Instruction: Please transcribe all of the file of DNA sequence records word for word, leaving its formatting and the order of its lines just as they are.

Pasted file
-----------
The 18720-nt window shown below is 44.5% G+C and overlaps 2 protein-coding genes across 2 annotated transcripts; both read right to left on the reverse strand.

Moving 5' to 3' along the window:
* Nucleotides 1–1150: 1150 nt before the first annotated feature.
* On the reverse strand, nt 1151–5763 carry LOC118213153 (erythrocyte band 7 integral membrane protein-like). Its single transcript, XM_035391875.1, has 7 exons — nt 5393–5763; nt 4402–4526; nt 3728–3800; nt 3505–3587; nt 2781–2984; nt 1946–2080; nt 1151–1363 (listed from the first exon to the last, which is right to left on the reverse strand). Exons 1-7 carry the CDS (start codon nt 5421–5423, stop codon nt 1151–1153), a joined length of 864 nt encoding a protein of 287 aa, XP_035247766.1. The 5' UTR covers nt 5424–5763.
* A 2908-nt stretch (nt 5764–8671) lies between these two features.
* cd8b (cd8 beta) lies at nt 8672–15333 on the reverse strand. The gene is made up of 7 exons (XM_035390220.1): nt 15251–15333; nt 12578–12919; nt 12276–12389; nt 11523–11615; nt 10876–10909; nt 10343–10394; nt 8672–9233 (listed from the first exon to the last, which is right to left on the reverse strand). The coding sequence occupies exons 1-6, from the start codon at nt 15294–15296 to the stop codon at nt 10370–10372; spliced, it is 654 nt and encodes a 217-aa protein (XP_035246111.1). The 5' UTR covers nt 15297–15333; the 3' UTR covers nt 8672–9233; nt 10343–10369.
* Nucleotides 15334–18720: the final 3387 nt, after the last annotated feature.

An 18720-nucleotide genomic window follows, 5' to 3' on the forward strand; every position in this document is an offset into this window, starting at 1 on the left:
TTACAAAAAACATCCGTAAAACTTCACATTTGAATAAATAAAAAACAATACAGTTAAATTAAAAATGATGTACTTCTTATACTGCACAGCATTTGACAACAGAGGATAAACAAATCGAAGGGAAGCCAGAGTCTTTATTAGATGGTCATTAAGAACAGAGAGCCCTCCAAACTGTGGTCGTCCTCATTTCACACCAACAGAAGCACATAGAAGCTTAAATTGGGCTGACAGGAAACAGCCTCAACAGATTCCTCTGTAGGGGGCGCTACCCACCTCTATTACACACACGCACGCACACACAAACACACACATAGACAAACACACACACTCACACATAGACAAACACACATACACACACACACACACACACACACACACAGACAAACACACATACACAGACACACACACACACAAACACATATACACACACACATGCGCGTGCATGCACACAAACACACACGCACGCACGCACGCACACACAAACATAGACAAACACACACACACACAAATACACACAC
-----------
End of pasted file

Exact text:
The 18720-nt window shown below is 44.5% G+C and overlaps 2 protein-coding genes across 2 annotated transcripts; both read right to left on the reverse strand.

Moving 5' to 3' along the window:
* Nucleotides 1–1150: 1150 nt before the first annotated feature.
* On the reverse strand, nt 1151–5763 carry LOC118213153 (erythrocyte band 7 integral membrane protein-like). Its single transcript, XM_035391875.1, has 7 exons — nt 5393–5763; nt 4402–4526; nt 3728–3800; nt 3505–3587; nt 2781–2984; nt 1946–2080; nt 1151–1363 (listed from the first exon to the last, which is right to left on the reverse strand). Exons 1-7 carry the CDS (start codon nt 5421–5423, stop codon nt 1151–1153), a joined length of 864 nt encoding a protein of 287 aa, XP_035247766.1. The 5' UTR covers nt 5424–5763.
* A 2908-nt stretch (nt 5764–8671) lies between these two features.
* cd8b (cd8 beta) lies at nt 8672–15333 on the reverse strand. The gene is made up of 7 exons (XM_035390220.1): nt 15251–15333; nt 12578–12919; nt 12276–12389; nt 11523–11615; nt 10876–10909; nt 10343–10394; nt 8672–9233 (listed from the first exon to the last, which is right to left on the reverse strand). The coding sequence occupies exons 1-6, from the start codon at nt 15294–15296 to the stop codon at nt 10370–10372; spliced, it is 654 nt and encodes a 217-aa protein (XP_035246111.1). The 5' UTR covers nt 15297–15333; the 3' UTR covers nt 8672–9233; nt 10343–10369.
* Nucleotides 15334–18720: the final 3387 nt, after the last annotated feature.

An 18720-nucleotide genomic window follows, 5' to 3' on the forward strand; every position in this document is an offset into this window, starting at 1 on the left:
TTACAAAAAACATCCGTAAAACTTCACATTTGAATAAATAAAAAACAATACAGTTAAATTAAAAATGATGTACTTCTTATACTGCACAGCATTTGACAACAGAGGATAAACAAATCGAAGGGAAGCCAGAGTCTTTATTAGATGGTCATTAAGAACAGAGAGCCCTCCAAACTGTGGTCGTCCTCATTTCACACCAACAGAAGCACATAGAAGCTTAAATTGGGCTGACAGGAAACAGCCTCAACAGATTCCTCTGTAGGGGGCGCTACCCACCTCTATTACACACACGCACGCACACACAAACACACACATAGACAAACACACACACTCACACATAGACAAACACACATACACACACACACACACACACACACACACAGACAAACACACATACACAGACACACACACACACAAACACATATACACACACACATGCGCGTGCATGCACACAAACACACACGCACGCACGCACGCACACACAAACATAGACAAACACACACACACACAAATACACACAC